Guidelines against self-exams for breast cancer ignite firestorm

  • Barbara Raksin, a nurse at Greater Baltimore Medical Center's breast center in Towson, has been teaching women to examine their breasts for two decades and doesn't plan on changing course.
Barbara Raksin, a nurse at Greater Baltimore Medical Center's… (Baltimore Sun photo by Amy…)
November 21, 2009|By Kelly Brewington | kelly.brewington@baltsun.com

Mary Ivey didn't have a family history of breast cancer or a genetic mutation putting her at high risk for the disease. At 37, she was too young for an annual mammogram. But one day in March, she did a routine self-exam, as her doctor had instructed her, just in case.

She found a marble-sized lump in her left breast. It was cancer.

Now, Ivey bristles at a federal panel's new guidelines that say women shouldn't bother formally examining their breasts because the self-exam - emphasized as a key health tool for so many years - shows no evidence of saving lives. After all, she said, an exam saved hers.

"What does it hurt?" said Ivey, now 38, of Sparrows Point. "Women need to be aware of their own health; they need to be proactive and take care of themselves and do exams. We only go to the doctor once a year. Well, a year can be life or death."

The big news from the guidelines, announced this week from the U.S. Preventive Services Task Force, was that women of average breast cancer risk should start mammograms at age 50, not 40, and have them every two years. That set off a fierce dispute, puzzling and angering patient advocates and cancer specialists alike.

But the panel's secondary recommendation, that doctors shouldn't teach women self-exams, is even more worrisome to some observers.

For years, self-exams were considered essential in the fight against breast cancer. Physicians urged reluctant patients to do monthly exams. Women left doctors visits and clinics with a handy reminder- a waterproof instruction card emblazoned with a pink ribbon to hang on their shower heads.

Advocates of self-exams say there's no good reason not to do them. They're quick, and they're free. And in a city such as Baltimore, with many low-income women who don't have access to primary care doctors, they can be vital.

So why have recommendations changed? If women shouldn't have mammograms until age 50, why not teach them how to spot something earlier? What's the harm in a self-exam?

Studies show self-exams aren't helpful. Teaching women to do them doesn't decrease breast cancer deaths, according to the task force, an independent panel of medical experts who make recommendations on preventive medicine. Instead, the exams increase the likelihood of women finding harmless lumps, putting them at risk for unnecessary biopsies, treatment and psychological stress.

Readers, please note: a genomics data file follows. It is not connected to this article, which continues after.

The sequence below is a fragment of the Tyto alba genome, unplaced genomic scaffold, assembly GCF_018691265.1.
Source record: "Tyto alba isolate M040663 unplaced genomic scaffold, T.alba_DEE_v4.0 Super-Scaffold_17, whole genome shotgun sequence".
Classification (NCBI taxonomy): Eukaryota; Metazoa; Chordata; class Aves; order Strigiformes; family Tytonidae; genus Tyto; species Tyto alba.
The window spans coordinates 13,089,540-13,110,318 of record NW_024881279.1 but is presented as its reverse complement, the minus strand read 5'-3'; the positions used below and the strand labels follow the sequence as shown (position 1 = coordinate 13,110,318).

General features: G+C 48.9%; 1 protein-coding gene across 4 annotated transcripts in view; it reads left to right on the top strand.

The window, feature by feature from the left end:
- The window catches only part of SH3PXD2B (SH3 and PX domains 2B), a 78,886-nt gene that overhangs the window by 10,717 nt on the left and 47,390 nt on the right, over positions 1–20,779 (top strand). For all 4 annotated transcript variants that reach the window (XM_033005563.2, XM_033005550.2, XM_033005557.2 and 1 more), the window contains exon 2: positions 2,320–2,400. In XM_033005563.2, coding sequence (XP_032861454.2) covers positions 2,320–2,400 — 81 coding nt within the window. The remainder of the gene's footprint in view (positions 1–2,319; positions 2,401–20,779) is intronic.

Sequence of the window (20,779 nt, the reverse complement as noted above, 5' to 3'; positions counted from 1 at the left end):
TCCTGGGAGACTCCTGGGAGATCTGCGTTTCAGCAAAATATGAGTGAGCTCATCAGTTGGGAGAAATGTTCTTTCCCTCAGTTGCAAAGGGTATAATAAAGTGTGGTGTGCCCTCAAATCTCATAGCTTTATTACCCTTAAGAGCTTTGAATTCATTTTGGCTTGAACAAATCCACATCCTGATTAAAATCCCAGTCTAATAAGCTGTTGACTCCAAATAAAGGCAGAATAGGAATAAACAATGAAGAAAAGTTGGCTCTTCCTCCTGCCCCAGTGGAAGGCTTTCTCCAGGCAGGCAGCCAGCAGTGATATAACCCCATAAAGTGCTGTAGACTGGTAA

In fact, other groups have raised doubts for years about the exams and backed away from recommending them. The American Cancer Society stopped recommending them in 2003 and left them as optional. A year and a half ago, the Maryland affiliate of the Susan G. Komen for the Cure Foundation replaced its advice on self-exams with "breast self-awareness," a general message of "pay attention to your body." That includes looking out for not just lumps but also changes in the size, shape and color of one's breasts.

The advice draws on evidence from two huge clinical trials. One in China in 2002 and another in Russia a year later studied nearly 400,000 women over 15 years and found the exams didn't reduce mortality. The groups that did self-exams had twice as many biopsies with benign results as the groups who didn't examine themselves. The Chinese study concluded that doctors should tell women who do the exams that the technique is unproved.

Dr. David Grossman, a member of the task force, acknowledges that the new advice "cuts against the grain of what many women are taught their whole lives." The panel's 2002 guidelines said there wasn't enough evidence to recommend for or against self-exams.

"There really is enough data now to say your ability to detect a tumor is not that good and there is a great risk of getting unnecessary biopsies and unneeded radiation," he said. "The harms really outweigh the benefits."

But women who say self-exams saved their lives disagree.

Ivey, an emergency room nurse, has been treated at St. Joseph Medical Center in Towson, receiving a mastectomy and chemotherapy, and she will soon undergo radiation.

At the time of her diagnosis, Ivey, the mother of a toddler, was young and healthy. breast cancer could never happen to her, she thought.

"It doesn't matter what your history is," she said. "You have to take charge of your own body."

For women without health care coverage, breast self-exams can be a powerful tool, said Dr. Stacy Garrett-Ray, a family physician and medical director for the Baltimore City Cancer Program, which offers free mammograms and other cancer screenings to women who can't afford them.

"If you are uninsured, it's the only thing you have," she said of self-exams. "That may be the one thing that makes you go in and seek care."

The cancer program sees many women in late stages of the disease because they have put off health care.

"They felt something in their own breast some months ago and they finally heard here's a program that can help you out and you don't have to pay for it," she said.

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